Happier Writing with Unicorns
My daughter reminded me that sometimes, you just gotta write
What inspires someone to write? I have spent more days than I care to admit staring at an empty notebook or empty screen, waiting for the universe to drop gold-plated, glittering sentences that read like music and stir people’s souls. I always read advice about how you should write down whatever you can, as long as you’re writing, but it’s hard to let go of the magical first-draft fantasy. My ten-year-old daughter Amelia has unlocked the secret: shiny unicorn notebooks.
We just started fifth grade in what is our third year of homeschooling. Last year, Amelia used a proper-looking black composition book for her writing prompts. I’d noticed that she was having some mechanical issues holding pages open, and the book seemed to annoy her, so this summer, I asked if she’d prefer to use a spiral notebook. After a shockingly enthusiastic reply from her, I bypassed the closet full of 59-cent back-to-school notebooks (sorry, husband), and I set out to buy her a notebook that was a little sturdier and reflected her personality. I struck gold — unicorn floaties and candy. I had to get a three-pack with different designs, but the other two are almost equally sweet. Amelia flipped. Once she had her prized notebook, she spent weeks saying she was anxiously awaiting her first writing prompt. On day one, she got her wish.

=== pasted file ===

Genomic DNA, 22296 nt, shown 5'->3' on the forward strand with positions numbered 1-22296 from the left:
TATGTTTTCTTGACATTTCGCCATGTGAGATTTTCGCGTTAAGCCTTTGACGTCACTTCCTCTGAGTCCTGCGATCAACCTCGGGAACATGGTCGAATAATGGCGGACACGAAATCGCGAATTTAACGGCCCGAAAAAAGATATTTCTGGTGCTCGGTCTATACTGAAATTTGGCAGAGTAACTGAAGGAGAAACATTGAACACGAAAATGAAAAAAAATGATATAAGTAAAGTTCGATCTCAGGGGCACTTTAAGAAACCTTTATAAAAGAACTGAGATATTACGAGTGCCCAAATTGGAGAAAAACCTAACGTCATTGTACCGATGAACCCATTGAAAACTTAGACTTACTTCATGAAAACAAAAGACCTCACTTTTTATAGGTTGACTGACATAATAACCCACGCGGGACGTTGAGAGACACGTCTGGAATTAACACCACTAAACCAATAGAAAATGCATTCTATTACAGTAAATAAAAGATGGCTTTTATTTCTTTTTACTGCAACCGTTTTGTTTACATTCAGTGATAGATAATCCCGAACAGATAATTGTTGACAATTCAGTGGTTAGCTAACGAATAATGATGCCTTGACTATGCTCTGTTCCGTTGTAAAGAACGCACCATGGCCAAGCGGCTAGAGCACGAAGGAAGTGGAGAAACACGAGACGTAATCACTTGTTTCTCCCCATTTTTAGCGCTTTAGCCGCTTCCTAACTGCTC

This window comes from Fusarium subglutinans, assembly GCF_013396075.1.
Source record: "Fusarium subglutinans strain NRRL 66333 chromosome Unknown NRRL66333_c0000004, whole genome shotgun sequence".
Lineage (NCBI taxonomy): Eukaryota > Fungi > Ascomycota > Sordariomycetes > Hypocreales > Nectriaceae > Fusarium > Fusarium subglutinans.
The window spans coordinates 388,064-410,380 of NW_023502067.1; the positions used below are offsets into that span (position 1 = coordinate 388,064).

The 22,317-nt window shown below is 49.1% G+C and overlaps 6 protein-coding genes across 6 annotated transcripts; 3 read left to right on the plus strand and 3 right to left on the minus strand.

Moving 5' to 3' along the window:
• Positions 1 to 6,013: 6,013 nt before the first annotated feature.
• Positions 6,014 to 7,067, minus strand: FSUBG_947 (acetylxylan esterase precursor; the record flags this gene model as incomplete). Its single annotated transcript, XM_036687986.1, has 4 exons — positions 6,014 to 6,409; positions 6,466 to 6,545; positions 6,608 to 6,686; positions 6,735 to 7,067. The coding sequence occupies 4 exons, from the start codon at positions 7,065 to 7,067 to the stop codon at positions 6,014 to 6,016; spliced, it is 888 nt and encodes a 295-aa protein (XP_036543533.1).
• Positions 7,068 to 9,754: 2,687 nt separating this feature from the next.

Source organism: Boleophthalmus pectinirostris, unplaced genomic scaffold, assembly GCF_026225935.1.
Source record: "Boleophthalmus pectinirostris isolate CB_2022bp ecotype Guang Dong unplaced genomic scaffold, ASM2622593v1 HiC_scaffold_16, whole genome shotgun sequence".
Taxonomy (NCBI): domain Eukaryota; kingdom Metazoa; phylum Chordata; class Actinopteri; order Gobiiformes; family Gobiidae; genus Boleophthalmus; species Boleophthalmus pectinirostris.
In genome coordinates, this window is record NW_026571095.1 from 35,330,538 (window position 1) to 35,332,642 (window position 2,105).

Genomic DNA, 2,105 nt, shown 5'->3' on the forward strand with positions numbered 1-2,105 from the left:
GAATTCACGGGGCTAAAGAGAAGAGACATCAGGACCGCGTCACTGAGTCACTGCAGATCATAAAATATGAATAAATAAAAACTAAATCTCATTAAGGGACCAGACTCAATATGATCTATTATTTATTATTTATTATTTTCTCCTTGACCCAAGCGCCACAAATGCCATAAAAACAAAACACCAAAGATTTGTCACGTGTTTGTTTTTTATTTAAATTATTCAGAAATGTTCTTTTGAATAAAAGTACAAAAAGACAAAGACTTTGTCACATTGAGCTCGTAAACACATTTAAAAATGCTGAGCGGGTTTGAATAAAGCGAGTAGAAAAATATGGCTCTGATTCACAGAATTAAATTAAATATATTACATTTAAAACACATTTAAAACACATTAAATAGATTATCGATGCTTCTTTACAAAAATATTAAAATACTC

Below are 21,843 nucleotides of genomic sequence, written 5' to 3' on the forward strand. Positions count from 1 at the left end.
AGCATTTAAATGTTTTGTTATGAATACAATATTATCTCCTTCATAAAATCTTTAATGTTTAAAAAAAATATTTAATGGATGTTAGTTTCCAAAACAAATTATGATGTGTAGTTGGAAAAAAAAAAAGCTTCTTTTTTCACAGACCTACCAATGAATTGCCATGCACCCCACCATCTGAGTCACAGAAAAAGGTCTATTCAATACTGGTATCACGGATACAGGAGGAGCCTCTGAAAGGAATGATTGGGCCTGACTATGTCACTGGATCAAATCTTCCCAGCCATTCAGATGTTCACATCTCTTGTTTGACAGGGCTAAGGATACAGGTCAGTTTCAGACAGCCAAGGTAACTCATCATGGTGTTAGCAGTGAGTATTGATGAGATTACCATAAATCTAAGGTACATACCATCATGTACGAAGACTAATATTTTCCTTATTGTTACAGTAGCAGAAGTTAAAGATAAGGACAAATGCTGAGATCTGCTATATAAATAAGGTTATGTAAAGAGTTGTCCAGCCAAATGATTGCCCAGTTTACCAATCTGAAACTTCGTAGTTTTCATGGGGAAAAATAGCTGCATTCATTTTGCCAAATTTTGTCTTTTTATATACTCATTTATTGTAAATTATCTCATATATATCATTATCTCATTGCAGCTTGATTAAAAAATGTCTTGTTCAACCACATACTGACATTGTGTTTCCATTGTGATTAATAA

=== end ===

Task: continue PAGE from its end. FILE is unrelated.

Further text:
I mean, I’m not a monster. It was the first day. Still, I asked her to write about three things she’d like us to study this school year — just your basic intro, three paragraphs with some detail, and a conclusion. That said, if someone popped up out of the blue and told me “write this,” I might have been flustered for a bit. However, Amelia grabbed some notebook paper (so as not to sully her magical unicorn notebook with a draft), knocked out an outline, filled it in to make a draft, and created a final version, all in the space of an hour.
Sure, Amelia had a couple of typos (we chatted about giving your final draft one last read-through), but she’d put pen to paper and worked it out without self-editing herself to death. I struggle every day to write down my thoughts without first strangling them, and she made it look easy — all for the love of one stellar notebook.